My Turn: Wrestling with biases

  • By Rich Moniak
  • Friday, February 26, 2016 1:04am
  • Opinion

We sat around the table drenched in dueling biases. How else could it be for members of the Juneau People for Peace and Justice (JPPJ) and Sukkat Shalom congregation? We were discussing the Israeli-Palestinian conflict just after the 51-day war in Gaza. One side ran a paid ad in the Empire condemning the Israeli government’s action. The other supported its right to defend itself.

Who in their right mind would want to be in the middle of that controversy?

Amazingly, “Wrestling Jerusalem” found its way to Juneau by bridging this entrenched political divide.

Together with Perseverance Theater and Northern Light United Church, Sukkat Shalom and JPPJ are sponsoring four performances of this play next week. We’re following San Francisco, Washington, D.C. and Minneapolis in encouraging a different kind of local conversation about the century-long conflict in the birthplace of Judaism, Christianity and Islam.

“Wrestling Jerusalem” is a solo performance by playwright/actor Aaron Davidman in which he gives voice to over a dozen different characters. It’s billed as a “personal story that grapples with the complexities of identity, history, and social justice” to shed “light on one of the most entrenched conflicts of our time.”

I don’t know how the play accomplishes this because I haven’t read the script. I chose to avoid examining it for bias before deciding if I’d support the project. To do that would have made my bias a priority over the community-building spirit and trust offered to members of Sukkat Shalom after those first meetings.

Davidman readily admits his play is biased. When I spoke with him last week he said it’s nothing more than “this particular American-Jewish man’s perspective and journey into Israel and Palestine” after “meeting a whole range of different people and trying to understand where they’re coming from.” In other words, their individual stories are interpreted through his bias.

But it has to be that way. All personal experience is, by its very nature, a subjective understanding of reality. It’s not our religious belief or allegiance to political party that makes us biased. Those symptomatic outcomes originate in our individual, unscripted journey through life.

The challenge of all biases is to see through the eyes of other people. Not their philosophies which ground them to any institution. Nor their interpretation of history or current affairs. We have to drill down to that same level of humanity without our prejudicial chatter blocking the path.

“Wrestling Jerusalem” isn’t Davidman’s first attempt to tackle this highly contentious topic through personal stories. He co-wrote “Blood Relative” which premiered in San Francisco in 2005. Jewish-Israeli theater artist Meirav Kupperberg collaborated on that and said Davidman always worried about representing all sides correctly.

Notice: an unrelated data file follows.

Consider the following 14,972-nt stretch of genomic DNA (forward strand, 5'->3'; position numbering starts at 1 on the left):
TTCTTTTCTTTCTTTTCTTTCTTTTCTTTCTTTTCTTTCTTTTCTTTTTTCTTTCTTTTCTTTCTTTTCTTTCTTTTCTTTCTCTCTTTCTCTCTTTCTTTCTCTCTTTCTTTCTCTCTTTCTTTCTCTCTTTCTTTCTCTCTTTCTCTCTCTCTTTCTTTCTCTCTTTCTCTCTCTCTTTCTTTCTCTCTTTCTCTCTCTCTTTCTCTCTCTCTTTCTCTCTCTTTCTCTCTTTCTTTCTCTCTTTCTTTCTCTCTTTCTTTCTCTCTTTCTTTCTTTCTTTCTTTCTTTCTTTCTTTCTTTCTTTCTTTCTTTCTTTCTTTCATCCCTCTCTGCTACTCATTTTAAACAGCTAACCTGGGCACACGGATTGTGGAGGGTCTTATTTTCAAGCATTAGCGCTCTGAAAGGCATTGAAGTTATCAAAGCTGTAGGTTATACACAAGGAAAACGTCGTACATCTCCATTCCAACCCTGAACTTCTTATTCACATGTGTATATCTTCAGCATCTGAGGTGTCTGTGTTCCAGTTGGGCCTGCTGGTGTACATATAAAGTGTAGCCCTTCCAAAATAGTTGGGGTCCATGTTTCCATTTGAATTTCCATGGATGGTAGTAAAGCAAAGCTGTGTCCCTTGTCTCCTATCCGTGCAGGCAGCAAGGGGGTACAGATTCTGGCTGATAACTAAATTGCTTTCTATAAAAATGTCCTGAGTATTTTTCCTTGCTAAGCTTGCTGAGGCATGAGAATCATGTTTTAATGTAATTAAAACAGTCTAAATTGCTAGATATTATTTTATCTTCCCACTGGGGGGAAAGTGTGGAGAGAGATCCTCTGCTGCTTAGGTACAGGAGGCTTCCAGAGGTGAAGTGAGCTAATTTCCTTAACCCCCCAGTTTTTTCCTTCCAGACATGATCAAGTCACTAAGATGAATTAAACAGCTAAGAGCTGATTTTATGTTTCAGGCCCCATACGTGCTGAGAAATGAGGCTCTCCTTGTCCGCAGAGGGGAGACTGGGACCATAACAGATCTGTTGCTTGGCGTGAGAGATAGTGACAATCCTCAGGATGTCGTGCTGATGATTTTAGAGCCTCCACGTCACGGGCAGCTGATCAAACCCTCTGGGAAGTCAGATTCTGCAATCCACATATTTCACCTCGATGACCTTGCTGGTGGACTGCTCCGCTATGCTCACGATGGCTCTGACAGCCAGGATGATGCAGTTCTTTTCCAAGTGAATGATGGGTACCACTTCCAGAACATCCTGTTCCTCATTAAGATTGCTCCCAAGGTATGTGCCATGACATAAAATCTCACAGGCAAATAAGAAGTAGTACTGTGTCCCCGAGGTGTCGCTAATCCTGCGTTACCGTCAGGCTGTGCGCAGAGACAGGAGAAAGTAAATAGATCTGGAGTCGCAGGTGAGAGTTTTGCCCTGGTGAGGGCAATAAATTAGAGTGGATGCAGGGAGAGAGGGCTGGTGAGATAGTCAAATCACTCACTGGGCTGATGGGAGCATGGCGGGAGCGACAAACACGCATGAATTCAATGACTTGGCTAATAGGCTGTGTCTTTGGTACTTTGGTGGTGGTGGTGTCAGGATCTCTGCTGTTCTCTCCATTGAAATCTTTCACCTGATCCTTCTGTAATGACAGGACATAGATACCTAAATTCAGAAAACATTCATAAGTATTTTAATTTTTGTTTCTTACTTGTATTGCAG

Such dedication to everyone else’s story is likely to produce disappointment for the strident defender on either side. Anyone looking for solutions to the conflict won’t be satisfied either.

But “the role of art isn’t to smooth out the issues so everyone feels good,” Davidman explained. It’s “to turn over the compost heap and let the fumes out … to move us from our fixed positions back into the unknown, which is really where we are, because we don’t know how to solve the problem.”

That’s exactly where Sukkat Shalom and JPPJ were when we first met in the fall of 2014. Of course we still can’t solve the problem. But to begin a meaningful conversation, we had to hear each other’s personal stories over the misunderstandings, mistrust and bitterness which had grown out of our publicly shared biases.

Davidman told me that “Wrestling Jerusalem” might be thought of as a play that protests the polemic by inviting nuance and complexity into the discussion. “It gives people from all over the political, religious, and cultural spectrum different points of entry” he said, adding that a prime objective is cultivating empathy.

Empathy is something we grant to people, not to points of view or beliefs. It has to come from our true self which is much deeper than our political, religious or cultural biases could ever reveal. That’s why the after-performance discussions are such an integral part of the play.

From this perspective, Davidman says, the play speaks to gun control, race relations, gay marriage and anywhere else that political polarization has infected the public dialogue.

Bringing both sides of any of these controversies into the same forum might seem like a risky work of art. But it may be that only after wrestling with our biases as Davidman has that we’ll be able to recognize the generous potential in each other’s humanity.

• Rich Moniak is a Juneau resident and retired civil engineer with more than 25 years of experience working in the public sector.

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